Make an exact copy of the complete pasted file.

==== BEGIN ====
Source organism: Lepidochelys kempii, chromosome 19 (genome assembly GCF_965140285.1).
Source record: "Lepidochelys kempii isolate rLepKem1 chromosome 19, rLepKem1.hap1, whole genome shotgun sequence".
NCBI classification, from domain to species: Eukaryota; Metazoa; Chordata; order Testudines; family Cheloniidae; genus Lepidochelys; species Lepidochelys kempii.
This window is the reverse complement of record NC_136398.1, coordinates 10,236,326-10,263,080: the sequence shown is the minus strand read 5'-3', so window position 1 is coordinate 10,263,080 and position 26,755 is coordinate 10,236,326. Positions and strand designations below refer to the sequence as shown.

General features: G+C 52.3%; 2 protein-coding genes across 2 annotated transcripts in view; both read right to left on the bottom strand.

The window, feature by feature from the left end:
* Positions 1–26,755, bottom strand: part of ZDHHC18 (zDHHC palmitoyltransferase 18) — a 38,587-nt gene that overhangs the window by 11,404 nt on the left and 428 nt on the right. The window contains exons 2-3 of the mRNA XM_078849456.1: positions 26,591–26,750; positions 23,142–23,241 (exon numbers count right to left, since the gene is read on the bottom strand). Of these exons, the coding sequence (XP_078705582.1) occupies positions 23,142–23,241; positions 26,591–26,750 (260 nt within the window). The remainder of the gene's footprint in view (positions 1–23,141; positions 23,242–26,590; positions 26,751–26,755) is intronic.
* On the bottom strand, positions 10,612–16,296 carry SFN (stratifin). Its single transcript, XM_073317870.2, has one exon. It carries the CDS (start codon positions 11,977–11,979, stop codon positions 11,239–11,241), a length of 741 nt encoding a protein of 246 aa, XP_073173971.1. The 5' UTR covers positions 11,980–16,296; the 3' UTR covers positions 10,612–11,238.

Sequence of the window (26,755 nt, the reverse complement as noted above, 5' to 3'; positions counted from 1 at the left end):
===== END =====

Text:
Source organism: Lepidochelys kempii, chromosome 19 (genome assembly GCF_965140285.1).
Source record: "Lepidochelys kempii isolate rLepKem1 chromosome 19, rLepKem1.hap1, whole genome shotgun sequence".
NCBI classification, from domain to species: Eukaryota; Metazoa; Chordata; order Testudines; family Cheloniidae; genus Lepidochelys; species Lepidochelys kempii.
This window is the reverse complement of record NC_136398.1, coordinates 10,236,326-10,263,080: the sequence shown is the minus strand read 5'-3', so window position 1 is coordinate 10,263,080 and position 26,755 is coordinate 10,236,326. Positions and strand designations below refer to the sequence as shown.

General features: G+C 52.3%; 2 protein-coding genes across 2 annotated transcripts in view; both read right to left on the bottom strand.

The window, feature by feature from the left end:
* Positions 1–26,755, bottom strand: part of ZDHHC18 (zDHHC palmitoyltransferase 18) — a 38,587-nt gene that overhangs the window by 11,404 nt on the left and 428 nt on the right. The window contains exons 2-3 of the mRNA XM_078849456.1: positions 26,591–26,750; positions 23,142–23,241 (exon numbers count right to left, since the gene is read on the bottom strand). Of these exons, the coding sequence (XP_078705582.1) occupies positions 23,142–23,241; positions 26,591–26,750 (260 nt within the window). The remainder of the gene's footprint in view (positions 1–23,141; positions 23,242–26,590; positions 26,751–26,755) is intronic.
* On the bottom strand, positions 10,612–16,296 carry SFN (stratifin). Its single transcript, XM_073317870.2, has one exon. It carries the CDS (start codon positions 11,977–11,979, stop codon positions 11,239–11,241), a length of 741 nt encoding a protein of 246 aa, XP_073173971.1. The 5' UTR covers positions 11,980–16,296; the 3' UTR covers positions 10,612–11,238.

Sequence of the window (26,755 nt, the reverse complement as noted above, 5' to 3'; positions counted from 1 at the left end):